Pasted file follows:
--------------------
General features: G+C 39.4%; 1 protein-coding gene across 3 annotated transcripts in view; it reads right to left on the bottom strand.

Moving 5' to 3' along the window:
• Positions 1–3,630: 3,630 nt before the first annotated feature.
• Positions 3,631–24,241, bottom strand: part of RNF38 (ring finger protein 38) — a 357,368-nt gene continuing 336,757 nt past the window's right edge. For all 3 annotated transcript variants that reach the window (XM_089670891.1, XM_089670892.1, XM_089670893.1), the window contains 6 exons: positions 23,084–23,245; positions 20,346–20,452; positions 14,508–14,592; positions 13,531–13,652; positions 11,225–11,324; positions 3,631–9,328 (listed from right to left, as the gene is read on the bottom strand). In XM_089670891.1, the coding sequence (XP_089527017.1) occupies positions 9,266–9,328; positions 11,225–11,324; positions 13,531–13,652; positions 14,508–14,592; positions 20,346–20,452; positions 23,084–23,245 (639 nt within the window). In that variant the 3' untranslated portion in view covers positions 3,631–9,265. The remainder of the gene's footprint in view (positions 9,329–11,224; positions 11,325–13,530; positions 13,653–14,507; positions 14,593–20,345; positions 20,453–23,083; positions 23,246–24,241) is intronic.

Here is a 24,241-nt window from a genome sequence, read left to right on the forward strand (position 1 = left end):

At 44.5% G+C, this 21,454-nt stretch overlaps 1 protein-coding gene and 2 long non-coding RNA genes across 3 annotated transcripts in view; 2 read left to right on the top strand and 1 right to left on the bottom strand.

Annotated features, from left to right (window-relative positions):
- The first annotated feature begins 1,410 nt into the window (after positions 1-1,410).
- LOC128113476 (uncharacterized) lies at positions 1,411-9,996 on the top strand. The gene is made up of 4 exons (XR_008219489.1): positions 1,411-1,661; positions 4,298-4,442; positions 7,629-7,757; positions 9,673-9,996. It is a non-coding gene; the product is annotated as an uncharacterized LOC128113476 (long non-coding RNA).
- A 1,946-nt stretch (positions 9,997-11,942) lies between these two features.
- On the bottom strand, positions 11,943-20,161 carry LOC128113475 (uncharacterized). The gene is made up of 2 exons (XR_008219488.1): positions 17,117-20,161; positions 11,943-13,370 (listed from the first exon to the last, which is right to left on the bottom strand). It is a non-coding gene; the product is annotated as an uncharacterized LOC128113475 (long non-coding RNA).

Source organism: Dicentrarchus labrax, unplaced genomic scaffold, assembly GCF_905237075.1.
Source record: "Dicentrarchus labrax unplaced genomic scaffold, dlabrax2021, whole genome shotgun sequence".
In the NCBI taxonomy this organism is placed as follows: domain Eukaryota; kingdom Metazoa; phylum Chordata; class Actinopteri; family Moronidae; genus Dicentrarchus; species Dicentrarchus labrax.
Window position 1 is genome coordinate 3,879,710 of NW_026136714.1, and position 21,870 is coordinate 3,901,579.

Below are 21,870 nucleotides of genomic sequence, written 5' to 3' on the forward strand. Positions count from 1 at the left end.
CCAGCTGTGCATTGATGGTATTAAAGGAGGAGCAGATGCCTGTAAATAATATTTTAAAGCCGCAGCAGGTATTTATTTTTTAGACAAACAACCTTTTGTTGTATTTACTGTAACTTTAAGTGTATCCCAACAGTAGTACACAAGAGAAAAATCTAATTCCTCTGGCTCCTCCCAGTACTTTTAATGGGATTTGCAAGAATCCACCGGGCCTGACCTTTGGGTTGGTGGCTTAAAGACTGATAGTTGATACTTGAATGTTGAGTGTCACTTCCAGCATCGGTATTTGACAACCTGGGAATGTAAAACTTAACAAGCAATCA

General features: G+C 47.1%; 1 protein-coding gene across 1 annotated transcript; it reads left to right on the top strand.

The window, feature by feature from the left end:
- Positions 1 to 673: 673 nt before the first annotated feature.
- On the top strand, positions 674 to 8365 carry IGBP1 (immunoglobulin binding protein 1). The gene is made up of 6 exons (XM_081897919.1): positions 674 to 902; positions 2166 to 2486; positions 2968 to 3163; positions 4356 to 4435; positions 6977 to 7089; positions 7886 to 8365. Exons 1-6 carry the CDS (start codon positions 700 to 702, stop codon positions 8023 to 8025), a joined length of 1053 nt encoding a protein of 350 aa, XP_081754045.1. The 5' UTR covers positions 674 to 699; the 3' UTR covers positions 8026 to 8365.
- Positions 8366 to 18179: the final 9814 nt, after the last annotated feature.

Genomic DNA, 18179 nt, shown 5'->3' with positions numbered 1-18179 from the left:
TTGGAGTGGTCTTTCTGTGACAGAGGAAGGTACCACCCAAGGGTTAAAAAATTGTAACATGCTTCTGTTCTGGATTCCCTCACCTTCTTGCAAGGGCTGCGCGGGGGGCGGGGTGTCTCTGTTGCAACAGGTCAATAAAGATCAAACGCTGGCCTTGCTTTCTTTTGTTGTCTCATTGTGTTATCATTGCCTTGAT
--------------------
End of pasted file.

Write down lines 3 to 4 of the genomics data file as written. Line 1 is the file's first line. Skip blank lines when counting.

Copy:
• Positions 1–3,630: 3,630 nt before the first annotated feature.
• Positions 3,631–24,241, bottom strand: part of RNF38 (ring finger protein 38) — a 357,368-nt gene continuing 336,757 nt past the window's right edge. For all 3 annotated transcript variants that reach the window (XM_089670891.1, XM_089670892.1, XM_089670893.1), the window contains 6 exons: positions 23,084–23,245; positions 20,346–20,452; positions 14,508–14,592; positions 13,531–13,652; positions 11,225–11,324; positions 3,631–9,328 (listed from right to left, as the gene is read on the bottom strand). In XM_089670891.1, the coding sequence (XP_089527017.1) occupies positions 9,266–9,328; positions 11,225–11,324; positions 13,531–13,652; positions 14,508–14,592; positions 20,346–20,452; positions 23,084–23,245 (639 nt within the window). In that variant the 3' untranslated portion in view covers positions 3,631–9,265. The remainder of the gene's footprint in view (positions 9,329–11,224; positions 11,325–13,530; positions 13,653–14,507; positions 14,593–20,345; positions 20,453–23,083; positions 23,246–24,241) is intronic.